• However, if the plant manager 108 fails to input information into these fields, then the recommendation management logic module 132 can be configured to automatically send one or more reminder notifications, such as reminder emails. For instance, a first reminder notification can be sent if the plant manager 118 has not responded within a first period of time (e.g., 45 days), and a second reminder notification can be sent if the plant manager 108 has not responded within a second period of time (e.g., 60 days). Different environments can provide different rules for these reminder notifications, that is, by specifying the timing at which the notifications are sent out as well as specifying the recipients of the notifications.
  • After a target date has been specified, the recommendation management logic module 132 can send another series of automatic reminder notifications relative to the target date. For instance, the recommendation management logic module 132 can send a reminder notification when the target date occurs. It can then send another reminder notification a predetermined time following the target date (e.g., 30 days after the target date), that is, providing that the plant manager 108 has not entered status information into the system 100 which indicates that the implementation of the recommendation has been completed.
  • FIG. 1 illustrates the transmission of notifications by showing exemplary notifications 134 and 136 (which can be implemented as email notifications). Notification 134 represents the transmission of an email from the risk manager 106 to the plant manager 108 after the risk manager has finished entering recommendation information (e.g., intent information and comments). If a bottom-up mode of process flow is employed, then the plant manager 108 would send the notification 134 to the risk manager 106. Reminder notification 136 represents the automatic transmission of an email to the plant manager 108 and/or the risk manager 106 (and any other appropriate personnel). These two notifications (134, 136) are representative of the notification functionality provided by the system 100. More generally stated, any computer device can transmit a notification (e.g., an email) to another computer device, and any computer device can receive a notification from another computer device. Further, any computer device can receive a notification that has been automatically sent by the recommendation management logic module 132.
  • The recommendation management logic module 132 can also perform a number of other tasks associated with the generation and dissemination of recommendation information. For instance, upon command, it can print out recommendation information gleaned from the recommendation response report. It can also export recommendation information in a specified format upon command. It can also filter the recommendation information to cull out recommendation information that meets a specified criterion or criteria. It can also sort the recommendation information based on a specified criterion or criteria. Still other functionality can be provided to process and “package” the recommendation information to suit different business needs.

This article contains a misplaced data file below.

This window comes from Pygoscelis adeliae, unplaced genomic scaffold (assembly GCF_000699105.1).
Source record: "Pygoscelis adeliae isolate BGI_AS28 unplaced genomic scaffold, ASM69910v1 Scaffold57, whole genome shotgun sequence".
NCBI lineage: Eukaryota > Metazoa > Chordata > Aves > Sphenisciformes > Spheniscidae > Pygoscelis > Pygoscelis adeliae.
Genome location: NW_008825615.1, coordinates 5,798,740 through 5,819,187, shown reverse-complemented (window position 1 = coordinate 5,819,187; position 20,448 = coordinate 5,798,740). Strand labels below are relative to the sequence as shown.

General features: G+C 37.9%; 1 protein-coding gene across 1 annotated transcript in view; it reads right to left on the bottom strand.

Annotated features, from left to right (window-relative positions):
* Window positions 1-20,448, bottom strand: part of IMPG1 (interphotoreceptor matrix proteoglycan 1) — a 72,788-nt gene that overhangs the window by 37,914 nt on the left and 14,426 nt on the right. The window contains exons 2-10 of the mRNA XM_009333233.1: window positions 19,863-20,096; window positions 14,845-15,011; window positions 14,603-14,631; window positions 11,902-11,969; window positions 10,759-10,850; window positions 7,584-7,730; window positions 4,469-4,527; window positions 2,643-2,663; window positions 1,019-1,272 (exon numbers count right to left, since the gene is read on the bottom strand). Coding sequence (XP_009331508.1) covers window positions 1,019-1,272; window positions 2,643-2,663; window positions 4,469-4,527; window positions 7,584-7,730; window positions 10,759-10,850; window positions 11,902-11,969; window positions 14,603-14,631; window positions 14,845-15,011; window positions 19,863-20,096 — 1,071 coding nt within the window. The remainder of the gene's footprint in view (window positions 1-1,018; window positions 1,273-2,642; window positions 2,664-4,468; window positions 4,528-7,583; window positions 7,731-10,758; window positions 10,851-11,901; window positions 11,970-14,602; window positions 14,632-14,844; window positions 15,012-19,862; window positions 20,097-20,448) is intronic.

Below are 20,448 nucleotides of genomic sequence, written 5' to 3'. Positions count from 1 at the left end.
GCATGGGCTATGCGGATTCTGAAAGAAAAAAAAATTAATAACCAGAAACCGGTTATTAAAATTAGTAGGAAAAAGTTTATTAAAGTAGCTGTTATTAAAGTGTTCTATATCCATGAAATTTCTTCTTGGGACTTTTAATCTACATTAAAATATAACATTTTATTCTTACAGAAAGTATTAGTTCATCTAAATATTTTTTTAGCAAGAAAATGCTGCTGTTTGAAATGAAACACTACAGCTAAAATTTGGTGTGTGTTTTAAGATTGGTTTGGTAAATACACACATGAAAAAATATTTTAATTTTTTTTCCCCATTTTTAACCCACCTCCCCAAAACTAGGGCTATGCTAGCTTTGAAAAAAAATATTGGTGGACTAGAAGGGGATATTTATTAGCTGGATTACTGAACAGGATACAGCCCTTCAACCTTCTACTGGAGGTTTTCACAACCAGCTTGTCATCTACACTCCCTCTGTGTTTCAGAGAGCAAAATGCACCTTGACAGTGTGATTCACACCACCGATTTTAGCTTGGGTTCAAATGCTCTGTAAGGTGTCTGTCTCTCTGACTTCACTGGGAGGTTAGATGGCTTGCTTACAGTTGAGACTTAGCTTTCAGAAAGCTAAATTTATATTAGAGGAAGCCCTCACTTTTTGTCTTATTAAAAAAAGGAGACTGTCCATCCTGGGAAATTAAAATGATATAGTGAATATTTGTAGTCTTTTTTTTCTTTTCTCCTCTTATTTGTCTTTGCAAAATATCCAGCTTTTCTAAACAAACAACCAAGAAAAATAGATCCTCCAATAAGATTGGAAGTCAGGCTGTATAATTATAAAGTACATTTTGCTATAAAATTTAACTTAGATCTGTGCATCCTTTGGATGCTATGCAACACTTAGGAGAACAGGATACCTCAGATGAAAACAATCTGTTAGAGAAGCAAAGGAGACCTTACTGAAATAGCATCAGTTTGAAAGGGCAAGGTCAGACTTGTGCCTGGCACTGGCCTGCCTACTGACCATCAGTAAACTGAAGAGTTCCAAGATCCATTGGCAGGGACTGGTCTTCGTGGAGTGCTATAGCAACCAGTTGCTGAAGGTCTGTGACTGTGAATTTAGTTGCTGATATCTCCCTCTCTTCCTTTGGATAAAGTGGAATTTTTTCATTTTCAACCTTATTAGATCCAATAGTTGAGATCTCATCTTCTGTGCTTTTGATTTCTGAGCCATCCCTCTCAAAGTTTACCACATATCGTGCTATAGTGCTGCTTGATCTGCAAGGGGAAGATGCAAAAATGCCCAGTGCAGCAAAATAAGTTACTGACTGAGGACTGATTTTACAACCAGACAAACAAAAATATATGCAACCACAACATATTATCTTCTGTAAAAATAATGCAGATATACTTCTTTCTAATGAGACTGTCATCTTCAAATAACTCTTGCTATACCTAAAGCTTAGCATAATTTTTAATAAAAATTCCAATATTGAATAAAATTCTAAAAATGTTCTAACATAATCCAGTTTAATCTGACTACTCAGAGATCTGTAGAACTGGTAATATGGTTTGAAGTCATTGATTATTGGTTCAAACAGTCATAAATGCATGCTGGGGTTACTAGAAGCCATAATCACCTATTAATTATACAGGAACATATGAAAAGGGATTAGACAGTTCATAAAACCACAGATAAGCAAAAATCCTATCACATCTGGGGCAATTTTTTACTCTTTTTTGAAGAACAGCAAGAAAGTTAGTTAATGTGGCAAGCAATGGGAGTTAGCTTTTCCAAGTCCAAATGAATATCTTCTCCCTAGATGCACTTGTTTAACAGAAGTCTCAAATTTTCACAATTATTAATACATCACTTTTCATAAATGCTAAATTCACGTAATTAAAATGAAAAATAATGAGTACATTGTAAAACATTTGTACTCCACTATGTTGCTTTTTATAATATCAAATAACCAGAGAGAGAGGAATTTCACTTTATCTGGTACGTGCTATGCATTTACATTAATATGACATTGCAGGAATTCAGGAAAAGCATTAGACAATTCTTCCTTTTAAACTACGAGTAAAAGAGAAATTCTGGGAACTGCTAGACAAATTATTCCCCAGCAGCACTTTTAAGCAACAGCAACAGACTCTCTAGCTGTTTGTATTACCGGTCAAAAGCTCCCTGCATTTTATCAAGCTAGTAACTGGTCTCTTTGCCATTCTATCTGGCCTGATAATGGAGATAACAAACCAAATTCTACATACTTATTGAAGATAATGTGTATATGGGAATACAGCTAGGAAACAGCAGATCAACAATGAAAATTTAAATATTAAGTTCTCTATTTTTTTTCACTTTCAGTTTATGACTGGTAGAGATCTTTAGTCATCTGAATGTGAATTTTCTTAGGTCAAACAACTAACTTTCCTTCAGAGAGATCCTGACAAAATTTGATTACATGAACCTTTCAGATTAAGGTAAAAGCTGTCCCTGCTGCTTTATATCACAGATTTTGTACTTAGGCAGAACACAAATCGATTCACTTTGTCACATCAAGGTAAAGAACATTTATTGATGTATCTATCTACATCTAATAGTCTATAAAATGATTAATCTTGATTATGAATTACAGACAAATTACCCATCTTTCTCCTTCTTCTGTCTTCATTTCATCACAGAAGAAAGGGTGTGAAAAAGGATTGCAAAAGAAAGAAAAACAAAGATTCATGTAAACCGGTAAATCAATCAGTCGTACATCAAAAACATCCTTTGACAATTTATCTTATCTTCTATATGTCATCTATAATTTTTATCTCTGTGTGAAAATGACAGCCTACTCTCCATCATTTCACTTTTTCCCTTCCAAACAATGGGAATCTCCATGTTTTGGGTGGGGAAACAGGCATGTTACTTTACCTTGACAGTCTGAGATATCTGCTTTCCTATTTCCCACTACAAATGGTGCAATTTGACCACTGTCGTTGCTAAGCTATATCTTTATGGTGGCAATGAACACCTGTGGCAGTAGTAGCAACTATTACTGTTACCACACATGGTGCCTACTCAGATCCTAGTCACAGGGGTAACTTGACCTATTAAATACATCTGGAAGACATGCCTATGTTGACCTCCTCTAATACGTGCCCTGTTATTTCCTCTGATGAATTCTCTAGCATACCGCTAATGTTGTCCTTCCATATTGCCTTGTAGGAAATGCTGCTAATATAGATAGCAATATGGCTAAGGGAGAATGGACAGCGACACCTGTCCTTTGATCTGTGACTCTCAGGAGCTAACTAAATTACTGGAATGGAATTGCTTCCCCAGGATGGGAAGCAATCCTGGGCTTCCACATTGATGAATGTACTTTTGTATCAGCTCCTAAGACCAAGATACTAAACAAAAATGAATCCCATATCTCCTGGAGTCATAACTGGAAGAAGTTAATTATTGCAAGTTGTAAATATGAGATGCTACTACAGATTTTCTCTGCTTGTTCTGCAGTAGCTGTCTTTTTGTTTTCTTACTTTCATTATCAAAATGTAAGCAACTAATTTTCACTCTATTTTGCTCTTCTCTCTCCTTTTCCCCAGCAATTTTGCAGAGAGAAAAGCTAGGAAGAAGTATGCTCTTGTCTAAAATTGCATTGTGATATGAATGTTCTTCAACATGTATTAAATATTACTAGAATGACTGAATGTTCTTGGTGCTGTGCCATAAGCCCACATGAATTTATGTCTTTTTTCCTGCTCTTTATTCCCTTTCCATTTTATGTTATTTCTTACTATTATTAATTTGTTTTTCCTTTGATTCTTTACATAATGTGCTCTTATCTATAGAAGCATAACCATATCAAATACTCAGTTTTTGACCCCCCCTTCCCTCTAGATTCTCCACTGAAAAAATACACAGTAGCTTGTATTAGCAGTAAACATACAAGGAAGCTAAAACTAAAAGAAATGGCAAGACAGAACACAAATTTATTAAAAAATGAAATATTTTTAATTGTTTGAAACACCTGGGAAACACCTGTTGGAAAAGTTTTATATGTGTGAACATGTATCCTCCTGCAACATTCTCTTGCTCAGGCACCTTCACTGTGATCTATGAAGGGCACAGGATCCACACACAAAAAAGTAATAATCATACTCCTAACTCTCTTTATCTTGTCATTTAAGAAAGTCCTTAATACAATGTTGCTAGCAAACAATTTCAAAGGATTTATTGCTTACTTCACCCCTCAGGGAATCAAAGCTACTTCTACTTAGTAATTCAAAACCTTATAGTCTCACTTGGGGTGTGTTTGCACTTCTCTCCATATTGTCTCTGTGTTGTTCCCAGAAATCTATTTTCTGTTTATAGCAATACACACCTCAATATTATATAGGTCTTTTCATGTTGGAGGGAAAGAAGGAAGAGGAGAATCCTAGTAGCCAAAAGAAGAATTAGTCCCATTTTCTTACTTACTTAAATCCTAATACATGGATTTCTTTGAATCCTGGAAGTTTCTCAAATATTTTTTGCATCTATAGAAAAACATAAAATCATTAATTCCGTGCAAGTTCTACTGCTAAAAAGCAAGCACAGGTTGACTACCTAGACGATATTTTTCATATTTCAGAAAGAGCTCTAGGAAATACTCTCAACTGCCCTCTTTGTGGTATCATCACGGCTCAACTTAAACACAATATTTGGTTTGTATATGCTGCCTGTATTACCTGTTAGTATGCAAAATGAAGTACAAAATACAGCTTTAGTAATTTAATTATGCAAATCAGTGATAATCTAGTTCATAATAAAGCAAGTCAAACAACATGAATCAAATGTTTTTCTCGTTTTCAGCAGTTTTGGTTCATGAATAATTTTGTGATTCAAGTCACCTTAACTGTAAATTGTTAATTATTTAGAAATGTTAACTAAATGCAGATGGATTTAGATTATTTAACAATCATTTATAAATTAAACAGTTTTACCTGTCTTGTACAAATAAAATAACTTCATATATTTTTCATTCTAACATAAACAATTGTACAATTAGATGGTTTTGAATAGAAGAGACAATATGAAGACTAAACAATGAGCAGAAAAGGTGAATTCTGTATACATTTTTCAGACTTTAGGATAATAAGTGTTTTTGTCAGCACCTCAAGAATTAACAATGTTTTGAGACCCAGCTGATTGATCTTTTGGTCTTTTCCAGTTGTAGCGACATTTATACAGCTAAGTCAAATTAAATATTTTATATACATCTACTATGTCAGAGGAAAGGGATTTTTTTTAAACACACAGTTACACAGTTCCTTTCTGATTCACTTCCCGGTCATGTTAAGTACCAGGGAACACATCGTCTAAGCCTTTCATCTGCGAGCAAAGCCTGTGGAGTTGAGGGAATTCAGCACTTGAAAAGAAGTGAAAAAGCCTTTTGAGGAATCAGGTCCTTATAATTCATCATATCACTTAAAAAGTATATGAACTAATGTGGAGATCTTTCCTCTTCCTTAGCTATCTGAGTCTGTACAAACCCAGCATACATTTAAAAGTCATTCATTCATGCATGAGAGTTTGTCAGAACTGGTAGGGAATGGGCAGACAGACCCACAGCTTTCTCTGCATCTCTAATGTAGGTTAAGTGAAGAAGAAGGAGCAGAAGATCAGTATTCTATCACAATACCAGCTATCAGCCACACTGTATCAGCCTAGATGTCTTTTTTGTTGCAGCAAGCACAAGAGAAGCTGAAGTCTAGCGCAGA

• The processing functionality also includes a service maintenance logic module 138. This logic module 138 allows a user to customize various aspects of the functionality provided by the system 100 (providing that the user is granted authorization by the system 100 to do so). For instance, the service maintenance logic module 138 includes functionality for allowing the user to specify whether the processing flow will be governed by the top-down flow model or the bottom-up flow model, or by the “No workflow” model. As explained above, a top-down model generally involves a person serving an overseeing role logging his or her intent information and comments first, and then prompting another person more closely associated with the plant operation to respond by entering his or her own intent information and comments. The bottom-up model reverses these roles, such that the person “near” the plant operations enters his or her intent information and comments first; then the overseeing person reviews this information and enters their own intent information and comments. In the “No workflow” model, either the risk manager 106 or the plant manager 108 can enter their intent information first.
  • The service maintenance logic module 138 also allows an authorized user to customize other aspects of the services provided by the processing functionality 124. For instance, a suitably authorized user can specify when reminder notifications should be sent, and to whom they should be sent. The service maintenance logic module 138 also allows an authorized user to customize various “canned” phrases that can be used to express intent information and status information. Still other features can be customized using the service maintenance logic module 132. Insofar as part of the service maintenance logic module 138 allows the user to customize the operation of the recommendation management logic module 132, this part of the service maintenance logic module 138 can alternatively be conceptualized as included within the recommendation management logic module 132 itself.